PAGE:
Hmmm and North Americka is soooo much better.... listen here round eye, China can not do worse than BP!

Just don't lose control! (1)

davidwr (791652) | about 4 years ago | (#33408584)

I've heard that uncontrolled capture of methane hydrate can lead to disasters worse than Deepwater Horizon. I hope China is careful or they headlines won't be pretty.

Re:Just don't lose control! (2, Insightful)

demonlapin (527802) | about 4 years ago | (#33409068)

On the scale of disasters, Deepwater Horizon is a blip. A nothing. It's done far less harm to Louisiana wetlands than the Old River Control.

Re:Just don't lose control! (0)

Anonymous Coward | about 4 years ago | (#33409246)

On the scale of disasters, Deepwater Horizon is a blip. A nothing.

Aw shucks, and here I thought propaganda was only effective in collectivist societies.

Re:What could possibly go wrong (1)

antifoidulus (807088) | about 4 years ago | (#33408592)

Can't be any worse than the aftermath of a meal at Panda Express(yes I know thats not "real" Chinese food :P)

Re:What could possibly go wrong (0)

Anonymous Coward | about 4 years ago | (#33408596)

The chinese are not mining the hydrates to release them into the atmosphere directly, they'll burn them first.

And lay off the fucking greenhouse gas hysteria. The money we waste on green technology is a far bigger threat to the world and our society than the gases will ever be.

watch their expensive sub sinks (1, Funny)

Anonymous Coward | about 4 years ago | (#33408762)

when it loses buoyancy after encountering those methane packets.

Re:What could possibly go wrong (1)

tverbeek (457094) | about 4 years ago | (#33408910)

There are 33 men in Chile who might raise some questions about the wisdom of adding a mile of water to the situation.

Unfortunately, this is what we do (5, Insightful)

Anonymous Coward | about 4 years ago | (#33408522)

Anyone who is serious understands we can't keep gobbling up resources the way the West has been since WWII. Yet no one stops to think that moving to the suburbs and having kids is a huge contributor to the demand for resources.
The only good thing is that things will start getting more and more expensive as oil gets harder and harder to get, and therefore anything that depends on cheap energy (everything) starts getting not so cheap.
The next 50 years will be interesting, to say the least.

Re:Unfortunately, this is what we do (3, Insightful)

khallow (566160) | about 4 years ago | (#33408598)

Anyone who is serious understands we can't keep gobbling up resources the way the West has been since WWII. Yet no one stops to think that moving to the suburbs and having kids is a huge contributor to the demand for resources.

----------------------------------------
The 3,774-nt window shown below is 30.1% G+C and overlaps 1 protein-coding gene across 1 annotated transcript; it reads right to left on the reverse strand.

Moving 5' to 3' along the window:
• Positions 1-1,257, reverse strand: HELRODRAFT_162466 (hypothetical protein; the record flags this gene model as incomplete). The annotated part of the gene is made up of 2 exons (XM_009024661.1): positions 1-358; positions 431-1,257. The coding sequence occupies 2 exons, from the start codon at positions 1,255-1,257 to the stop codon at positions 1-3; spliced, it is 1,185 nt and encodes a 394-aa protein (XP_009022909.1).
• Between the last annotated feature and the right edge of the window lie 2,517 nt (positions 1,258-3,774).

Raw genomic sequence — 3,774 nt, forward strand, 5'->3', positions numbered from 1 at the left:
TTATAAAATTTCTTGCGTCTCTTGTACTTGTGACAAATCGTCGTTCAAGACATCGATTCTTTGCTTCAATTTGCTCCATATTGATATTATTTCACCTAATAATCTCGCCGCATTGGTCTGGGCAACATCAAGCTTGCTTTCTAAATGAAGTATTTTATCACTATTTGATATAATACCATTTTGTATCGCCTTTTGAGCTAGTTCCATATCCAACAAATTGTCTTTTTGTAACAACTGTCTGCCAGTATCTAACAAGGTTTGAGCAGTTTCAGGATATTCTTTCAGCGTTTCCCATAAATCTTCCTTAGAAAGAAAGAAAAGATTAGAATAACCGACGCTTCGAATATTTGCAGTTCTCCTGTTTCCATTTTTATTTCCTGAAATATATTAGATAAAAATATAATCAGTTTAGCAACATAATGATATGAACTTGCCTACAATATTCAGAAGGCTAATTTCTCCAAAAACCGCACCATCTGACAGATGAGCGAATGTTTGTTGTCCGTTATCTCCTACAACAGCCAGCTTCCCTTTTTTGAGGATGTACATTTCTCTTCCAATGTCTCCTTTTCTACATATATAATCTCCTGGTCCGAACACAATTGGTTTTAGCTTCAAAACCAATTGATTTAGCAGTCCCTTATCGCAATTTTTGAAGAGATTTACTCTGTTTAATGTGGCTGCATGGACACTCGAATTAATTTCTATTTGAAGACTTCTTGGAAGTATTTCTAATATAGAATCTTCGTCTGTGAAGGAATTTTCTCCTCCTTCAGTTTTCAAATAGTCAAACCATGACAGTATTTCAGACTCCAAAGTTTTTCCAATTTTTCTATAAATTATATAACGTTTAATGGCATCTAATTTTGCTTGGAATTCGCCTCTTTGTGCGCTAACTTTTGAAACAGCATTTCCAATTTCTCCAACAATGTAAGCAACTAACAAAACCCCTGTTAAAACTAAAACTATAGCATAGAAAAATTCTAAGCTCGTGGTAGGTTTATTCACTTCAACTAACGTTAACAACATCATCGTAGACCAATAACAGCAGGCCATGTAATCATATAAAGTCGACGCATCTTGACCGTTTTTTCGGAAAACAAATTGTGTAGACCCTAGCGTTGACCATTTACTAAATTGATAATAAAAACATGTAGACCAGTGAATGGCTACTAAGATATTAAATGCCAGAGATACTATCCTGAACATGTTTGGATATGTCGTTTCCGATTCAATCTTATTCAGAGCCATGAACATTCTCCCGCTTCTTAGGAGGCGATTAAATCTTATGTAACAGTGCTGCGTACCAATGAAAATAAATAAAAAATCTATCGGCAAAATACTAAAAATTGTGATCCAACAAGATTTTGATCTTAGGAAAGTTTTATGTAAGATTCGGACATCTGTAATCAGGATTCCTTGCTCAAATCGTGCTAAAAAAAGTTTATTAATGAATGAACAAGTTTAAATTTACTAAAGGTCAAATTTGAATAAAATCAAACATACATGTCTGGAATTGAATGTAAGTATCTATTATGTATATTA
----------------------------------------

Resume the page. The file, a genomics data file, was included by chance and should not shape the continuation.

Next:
You did think about this. But the vast majority of population growth is not in the developed world. Reality doesn't fit the narrative.

The only good thing is that things will start getting more and more expensive as oil gets harder and harder to get, and therefore anything that depends on cheap energy (everything) starts getting not so cheap. The next 50 years will be interesting, to say the least.

Eh, that's a really mean Calvinist strike you have there. I'm a bit more optimistic. Maybe things won't be quite as easy as they are with cheap fossil fuels, but we still do have a lot of free power hitting the Earth every day in the form of sunlight. I think we'll figure a workable substitute for fossil fuels in transportation and coal in electricity generation.

Re:Unfortunately, this is what we do (0)

Anonymous Coward | about 4 years ago | (#33408628)

"You did think about this. But the vast majority of population growth is not in the developed world. Reality doesn't fit the narrative."

Well, this IS a story about China, and my comment about the West is basically that Chindia will be doing, or at least try to do, the gobbling.

"Eh, that's a really mean Calvinist strike you have there."

I'm guessing you mean "streak"?

"Maybe things won't be quite as easy as they are with cheap fossil fuels, but we still do have a lot of free power hitting the Earth every day in the form of sunlight. I think we'll figure a workable substitute for fossil fuels in transportation and coal in electricity generation."

I don't doubt it, that's the "interesting" part. We won't be able to sustain the current car/suburb/career/house model, that's for sure. I don't think the world will collapse, justour current living arrangements. It's not a big deal, but like I said, no one actually does anything about it, that's why it'll take 50 years, ie a generation or two.

Re:Unfortunately, this is what we do (0, Offtopic)

dbIII (701233) | about 4 years ago | (#33408764)

Chindia